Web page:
Many of Compassion’s sponsors are young families. Our family fits that category with children 9, 6, 5 and 2 years old. Not only do we want to help little ones overseas, my wife and I want our own children to realize the hope-stealing effects of poverty. We want our kids to understand poverty to a point where they’re compelled to do something about it both now and later.

Do you think this way? What traditions have you started in your own home to cultivate an understanding of what the poor go through in the developing world? We’re just starting out, and I know we can get more consistent, but here’s a glimpse of what we do:

    • I made an 8-by-10 print of this picture taken by Tonny Tunya. It’s in our dining room. Occasionally, we pause to see whatever we’re facing through the bright eyes of these children whose playground is a garbage dump in Indonesia. At best, our conversations are speculative. But there’s truth in these talks, too. And our perspective is refined bit by bit.
Several children stand happily on a large pile of trash at the city dump where they look for treasures.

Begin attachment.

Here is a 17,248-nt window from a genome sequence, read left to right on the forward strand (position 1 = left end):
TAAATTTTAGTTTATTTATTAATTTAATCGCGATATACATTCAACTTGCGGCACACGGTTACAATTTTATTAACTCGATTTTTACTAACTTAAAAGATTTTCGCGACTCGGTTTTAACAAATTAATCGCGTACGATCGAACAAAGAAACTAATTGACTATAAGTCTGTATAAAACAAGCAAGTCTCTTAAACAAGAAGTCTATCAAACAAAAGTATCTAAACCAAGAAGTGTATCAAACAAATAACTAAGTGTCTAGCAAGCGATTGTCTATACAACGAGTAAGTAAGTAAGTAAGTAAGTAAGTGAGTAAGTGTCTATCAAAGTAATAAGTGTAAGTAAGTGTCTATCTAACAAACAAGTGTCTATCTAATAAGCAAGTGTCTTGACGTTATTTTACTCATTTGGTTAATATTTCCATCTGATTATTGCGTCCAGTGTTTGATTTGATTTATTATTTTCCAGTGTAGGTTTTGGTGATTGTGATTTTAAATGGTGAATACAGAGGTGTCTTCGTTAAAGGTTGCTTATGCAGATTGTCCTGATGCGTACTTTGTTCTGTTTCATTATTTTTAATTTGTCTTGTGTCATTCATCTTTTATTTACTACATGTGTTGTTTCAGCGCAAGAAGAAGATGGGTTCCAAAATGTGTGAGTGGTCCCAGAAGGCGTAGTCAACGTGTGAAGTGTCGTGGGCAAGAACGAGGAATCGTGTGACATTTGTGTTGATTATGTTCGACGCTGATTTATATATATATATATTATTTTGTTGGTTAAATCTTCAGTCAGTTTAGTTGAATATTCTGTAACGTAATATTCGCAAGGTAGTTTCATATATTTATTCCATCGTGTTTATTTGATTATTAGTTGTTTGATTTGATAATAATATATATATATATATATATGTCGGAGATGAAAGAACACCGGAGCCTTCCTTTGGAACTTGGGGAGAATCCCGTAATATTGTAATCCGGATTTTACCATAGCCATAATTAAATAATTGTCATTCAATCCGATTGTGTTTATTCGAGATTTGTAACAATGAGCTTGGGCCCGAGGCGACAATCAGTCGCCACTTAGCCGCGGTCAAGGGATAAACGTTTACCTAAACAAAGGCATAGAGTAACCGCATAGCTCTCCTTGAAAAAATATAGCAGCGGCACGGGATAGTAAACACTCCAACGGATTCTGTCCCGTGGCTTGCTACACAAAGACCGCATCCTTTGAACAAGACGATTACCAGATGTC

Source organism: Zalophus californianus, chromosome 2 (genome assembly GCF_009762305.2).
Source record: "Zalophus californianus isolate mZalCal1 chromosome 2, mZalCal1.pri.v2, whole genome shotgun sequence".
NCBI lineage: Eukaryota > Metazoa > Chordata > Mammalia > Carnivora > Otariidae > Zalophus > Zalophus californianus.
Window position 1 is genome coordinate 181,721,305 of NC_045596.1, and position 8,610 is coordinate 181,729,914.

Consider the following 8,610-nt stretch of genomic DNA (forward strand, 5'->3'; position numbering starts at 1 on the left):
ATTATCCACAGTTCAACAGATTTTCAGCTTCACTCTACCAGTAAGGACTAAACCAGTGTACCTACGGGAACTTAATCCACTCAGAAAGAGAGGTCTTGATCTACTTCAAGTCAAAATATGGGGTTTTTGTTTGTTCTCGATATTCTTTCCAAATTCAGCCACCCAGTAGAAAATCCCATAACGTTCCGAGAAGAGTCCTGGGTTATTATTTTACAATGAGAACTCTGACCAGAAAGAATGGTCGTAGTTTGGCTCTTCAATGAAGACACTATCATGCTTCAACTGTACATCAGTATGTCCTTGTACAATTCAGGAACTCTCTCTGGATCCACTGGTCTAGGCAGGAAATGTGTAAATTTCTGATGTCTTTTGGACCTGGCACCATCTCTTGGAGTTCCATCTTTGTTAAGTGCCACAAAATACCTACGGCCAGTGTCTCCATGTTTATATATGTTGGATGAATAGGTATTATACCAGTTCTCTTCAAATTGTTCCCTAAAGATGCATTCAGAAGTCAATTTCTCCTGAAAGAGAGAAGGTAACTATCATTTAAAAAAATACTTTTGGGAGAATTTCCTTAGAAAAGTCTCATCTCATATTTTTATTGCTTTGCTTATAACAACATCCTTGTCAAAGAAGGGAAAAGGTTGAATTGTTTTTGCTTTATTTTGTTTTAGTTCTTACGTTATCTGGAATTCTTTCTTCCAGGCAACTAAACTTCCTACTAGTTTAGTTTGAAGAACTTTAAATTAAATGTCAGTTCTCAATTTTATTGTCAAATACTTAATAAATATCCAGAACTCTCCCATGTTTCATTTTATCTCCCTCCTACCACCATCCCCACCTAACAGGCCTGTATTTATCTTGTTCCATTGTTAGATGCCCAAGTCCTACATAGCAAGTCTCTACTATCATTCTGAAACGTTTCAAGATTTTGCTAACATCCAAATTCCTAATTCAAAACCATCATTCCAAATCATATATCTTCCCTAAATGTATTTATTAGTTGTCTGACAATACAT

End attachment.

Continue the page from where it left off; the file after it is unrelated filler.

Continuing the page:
• When we sit down for a meal and make the effort to think about Karen, our sponsored child in the Philippines, and her family, our gratitude to God for the food in front of us grows deeper.
  • We’re moving in the direction of connecting each one of our kids to a different sponsored child. They’ll get to minister and be ministered to through sharing words of hope, art and prayers. Who knows? Maybe our kids will be some of the few of their generation to have a true pen pal.
  • I’m memorizing verses about children and the poor and my son is helping me. I hope that these scriptures sink in for him, too, and that seeing his dad take the time to do this would inspire him.

I’m sure there are many other ways to teach children about poverty through day-to-day life. I’ve heard of kids initiating fund raisers and families who rethink gift-giving at Christmas. Some of these families have even gone on one of Compassion’s sponsor tours to see it all with their own eyes.